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Captain Corelli’s Mandolin

Melly Still and Rona Munro’s adaptation of Louis de Bernières classic novel is a triumph of theatre - turning a glorious mixture of drama, dance, movement and music into a satisfying whole.

All photographs by Marc Brenner

First came the book, then the film and now the play. It was always going to be a huge task to shoehorn Louis de Bernières’s epic novel, a Second World War love story set against a backdrop of conflict, death and destruction into a single two-and-half-hour stage production.

That director and Olivier and Tony Award nominee Melly Still and adaptor Rona Munro do so is a triumph not of style over substance but of theatricality over realism.

That is, theatricality in its finest sense – using the vast stage to turn a glorious mixture of drama, dance, movement and music into a satisfying whole.

Admittedly, there are flaws. The story is a complex one. Set on the Greek island of Cephalonia it charts the romantic entanglements of doctor’s daughter Pelagia (a moving performance by Madison Clare) first with local fisherman Mandras (an impressive Ashley Gayle) and then the music-loving and mandolin-playing Captain Corelli, played with a touching and awkward charm by Alex Mugnaioni.

That Corelli is part of the Italian occupying forces gives the story its dramatic tension, but the fact that he doesn’t appear on stage until near the end of the play’s first half lessens his impact and awkwardly foreshortens what should be a lingering romance.

But it’s difficult not to get caught up in the grand sweep of this tale of loss, love and redemption. Music plays a large part. The Italian soldiers march in with an irresistible rendition of “Nessum Dorma” while the Germans who will soon take over the island with tragic consequences, counter that with a sinister version of Marlene Dietrich’s “Falling in Love Again”. And all the time Corelli’s mandolin playing provides an exquisite and satisfying soundtrack.

Movement, whether it’s civilians and Italians fleeing the Germans or a mad scramble through thorny thickets is accompanied by superb lighting and the stunning use of simple props – string for a forest and a mass of muslin for fishing nets and funeral shrouds. And above Mayou Trikerioti’s impressive set, loom two huge squares of crumpled metal that act as a screen on which German tanks or earthquake tremors are suggested in an inspired use of son et lumière by lighting designer Malcolm Rippeth.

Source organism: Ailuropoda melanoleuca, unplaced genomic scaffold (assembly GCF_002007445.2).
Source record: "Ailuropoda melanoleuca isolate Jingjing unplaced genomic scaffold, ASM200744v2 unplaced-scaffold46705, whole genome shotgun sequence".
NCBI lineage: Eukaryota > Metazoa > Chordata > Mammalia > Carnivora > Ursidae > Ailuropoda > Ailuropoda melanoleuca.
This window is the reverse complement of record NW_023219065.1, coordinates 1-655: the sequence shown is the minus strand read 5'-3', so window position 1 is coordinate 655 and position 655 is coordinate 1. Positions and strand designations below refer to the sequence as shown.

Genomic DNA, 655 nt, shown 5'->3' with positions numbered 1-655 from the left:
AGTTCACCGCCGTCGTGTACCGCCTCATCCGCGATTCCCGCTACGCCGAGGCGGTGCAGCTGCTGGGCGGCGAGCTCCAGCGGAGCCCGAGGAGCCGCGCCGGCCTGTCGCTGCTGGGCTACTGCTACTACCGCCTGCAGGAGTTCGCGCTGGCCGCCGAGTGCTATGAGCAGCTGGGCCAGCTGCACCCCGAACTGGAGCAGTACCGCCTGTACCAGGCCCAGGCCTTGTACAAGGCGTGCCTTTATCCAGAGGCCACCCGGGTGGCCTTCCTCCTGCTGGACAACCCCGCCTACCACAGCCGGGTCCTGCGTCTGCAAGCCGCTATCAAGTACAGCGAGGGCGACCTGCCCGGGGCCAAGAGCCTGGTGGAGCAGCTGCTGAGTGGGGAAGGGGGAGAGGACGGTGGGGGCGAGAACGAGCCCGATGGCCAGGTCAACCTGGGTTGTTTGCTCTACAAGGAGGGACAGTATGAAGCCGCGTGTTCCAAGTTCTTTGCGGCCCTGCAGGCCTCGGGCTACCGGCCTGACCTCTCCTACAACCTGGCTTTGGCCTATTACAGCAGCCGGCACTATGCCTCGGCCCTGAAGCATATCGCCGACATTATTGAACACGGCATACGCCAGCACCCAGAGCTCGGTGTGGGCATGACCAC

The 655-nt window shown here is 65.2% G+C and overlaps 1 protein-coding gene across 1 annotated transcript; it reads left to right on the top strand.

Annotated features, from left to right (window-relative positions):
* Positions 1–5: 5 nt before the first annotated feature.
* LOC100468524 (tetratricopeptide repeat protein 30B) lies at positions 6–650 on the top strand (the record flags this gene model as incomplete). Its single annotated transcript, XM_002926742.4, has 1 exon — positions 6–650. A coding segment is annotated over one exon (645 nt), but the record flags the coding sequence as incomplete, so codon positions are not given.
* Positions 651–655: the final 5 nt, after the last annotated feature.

There’s humour, too. Cirque du Soleil performer Luisa Guerreiro almost steals the show as an incredibly lifelike pet goat while Elizabeth Mary Williams is equally impressive as a rescued pine marten. Pelagia’s father, Dr Iannis (a beautifully balanced performance by Joseph Long), displays a pressing need to constantly urinate over the flower bed while elsewhere relaying snippets of local history or keeping tabs on the progress of the war and its proponents – “of course they’re crazy, they’re Italians.”

Eve Polycarpou also impresses as the burdened mother of fisherman turned freedom fighter Mandras, while Ryan Donaldson tackles the role of an Italian soldier who’s a tragic survivor and an eventual hero with a great feeling of dignity and enormous sensitivity.

So it’s a complex and often complicated evening. You have to keep your wits about you and keep pace with a story that can change direction more often than a London bus. If you do, you’ll be rewarded with something only a stage production can do – enfold you, enliven you and leave you enriched and enlightened.

Captain Corelli’s Mandolin is at the Theatre Royal Bath, Tues 14 – Sat 18 May as part of a national tour.

Review by John Clarke

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